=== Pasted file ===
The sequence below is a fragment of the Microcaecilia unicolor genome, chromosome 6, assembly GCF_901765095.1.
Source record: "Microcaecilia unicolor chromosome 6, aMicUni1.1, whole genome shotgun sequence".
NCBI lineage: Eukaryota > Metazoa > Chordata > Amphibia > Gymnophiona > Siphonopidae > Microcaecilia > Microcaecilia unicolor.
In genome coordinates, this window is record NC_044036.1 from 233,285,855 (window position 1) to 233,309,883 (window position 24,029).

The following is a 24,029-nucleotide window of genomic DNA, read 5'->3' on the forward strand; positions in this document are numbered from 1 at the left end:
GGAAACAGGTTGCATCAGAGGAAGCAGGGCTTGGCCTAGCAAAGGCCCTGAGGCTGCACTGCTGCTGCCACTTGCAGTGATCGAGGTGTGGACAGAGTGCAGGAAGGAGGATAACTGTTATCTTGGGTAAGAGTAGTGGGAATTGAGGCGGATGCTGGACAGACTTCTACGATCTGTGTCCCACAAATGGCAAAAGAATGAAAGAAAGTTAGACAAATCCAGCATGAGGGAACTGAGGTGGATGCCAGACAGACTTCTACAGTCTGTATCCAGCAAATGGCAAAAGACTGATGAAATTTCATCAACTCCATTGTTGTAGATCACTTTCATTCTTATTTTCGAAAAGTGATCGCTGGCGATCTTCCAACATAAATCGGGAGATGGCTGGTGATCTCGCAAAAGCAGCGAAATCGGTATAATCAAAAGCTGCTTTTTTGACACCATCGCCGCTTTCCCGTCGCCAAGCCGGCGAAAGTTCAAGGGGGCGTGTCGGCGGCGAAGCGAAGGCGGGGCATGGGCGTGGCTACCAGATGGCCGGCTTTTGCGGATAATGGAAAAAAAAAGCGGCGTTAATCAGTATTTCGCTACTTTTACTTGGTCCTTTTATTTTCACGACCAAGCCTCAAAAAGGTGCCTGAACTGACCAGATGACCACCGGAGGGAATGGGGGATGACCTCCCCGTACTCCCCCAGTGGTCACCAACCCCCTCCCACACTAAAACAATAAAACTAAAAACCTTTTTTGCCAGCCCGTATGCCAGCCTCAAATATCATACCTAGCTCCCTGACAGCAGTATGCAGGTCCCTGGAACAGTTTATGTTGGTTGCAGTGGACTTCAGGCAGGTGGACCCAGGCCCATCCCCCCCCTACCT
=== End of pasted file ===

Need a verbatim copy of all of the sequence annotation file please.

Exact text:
The sequence below is a fragment of the Microcaecilia unicolor genome, chromosome 6, assembly GCF_901765095.1.
Source record: "Microcaecilia unicolor chromosome 6, aMicUni1.1, whole genome shotgun sequence".
NCBI lineage: Eukaryota > Metazoa > Chordata > Amphibia > Gymnophiona > Siphonopidae > Microcaecilia > Microcaecilia unicolor.
In genome coordinates, this window is record NC_044036.1 from 233,285,855 (window position 1) to 233,309,883 (window position 24,029).

The following is a 24,029-nucleotide window of genomic DNA, read 5'->3' on the forward strand; positions in this document are numbered from 1 at the left end:
GGAAACAGGTTGCATCAGAGGAAGCAGGGCTTGGCCTAGCAAAGGCCCTGAGGCTGCACTGCTGCTGCCACTTGCAGTGATCGAGGTGTGGACAGAGTGCAGGAAGGAGGATAACTGTTATCTTGGGTAAGAGTAGTGGGAATTGAGGCGGATGCTGGACAGACTTCTACGATCTGTGTCCCACAAATGGCAAAAGAATGAAAGAAAGTTAGACAAATCCAGCATGAGGGAACTGAGGTGGATGCCAGACAGACTTCTACAGTCTGTATCCAGCAAATGGCAAAAGACTGATGAAATTTCATCAACTCCATTGTTGTAGATCACTTTCATTCTTATTTTCGAAAAGTGATCGCTGGCGATCTTCCAACATAAATCGGGAGATGGCTGGTGATCTCGCAAAAGCAGCGAAATCGGTATAATCAAAAGCTGCTTTTTTGACACCATCGCCGCTTTCCCGTCGCCAAGCCGGCGAAAGTTCAAGGGGGCGTGTCGGCGGCGAAGCGAAGGCGGGGCATGGGCGTGGCTACCAGATGGCCGGCTTTTGCGGATAATGGAAAAAAAAAGCGGCGTTAATCAGTATTTCGCTACTTTTACTTGGTCCTTTTATTTTCACGACCAAGCCTCAAAAAGGTGCCTGAACTGACCAGATGACCACCGGAGGGAATGGGGGATGACCTCCCCGTACTCCCCCAGTGGTCACCAACCCCCTCCCACACTAAAACAATAAAACTAAAAACCTTTTTTGCCAGCCCGTATGCCAGCCTCAAATATCATACCTAGCTCCCTGACAGCAGTATGCAGGTCCCTGGAACAGTTTATGTTGGTTGCAGTGGACTTCAGGCAGGTGGACCCAGGCCCATCCCCCCCCTACCT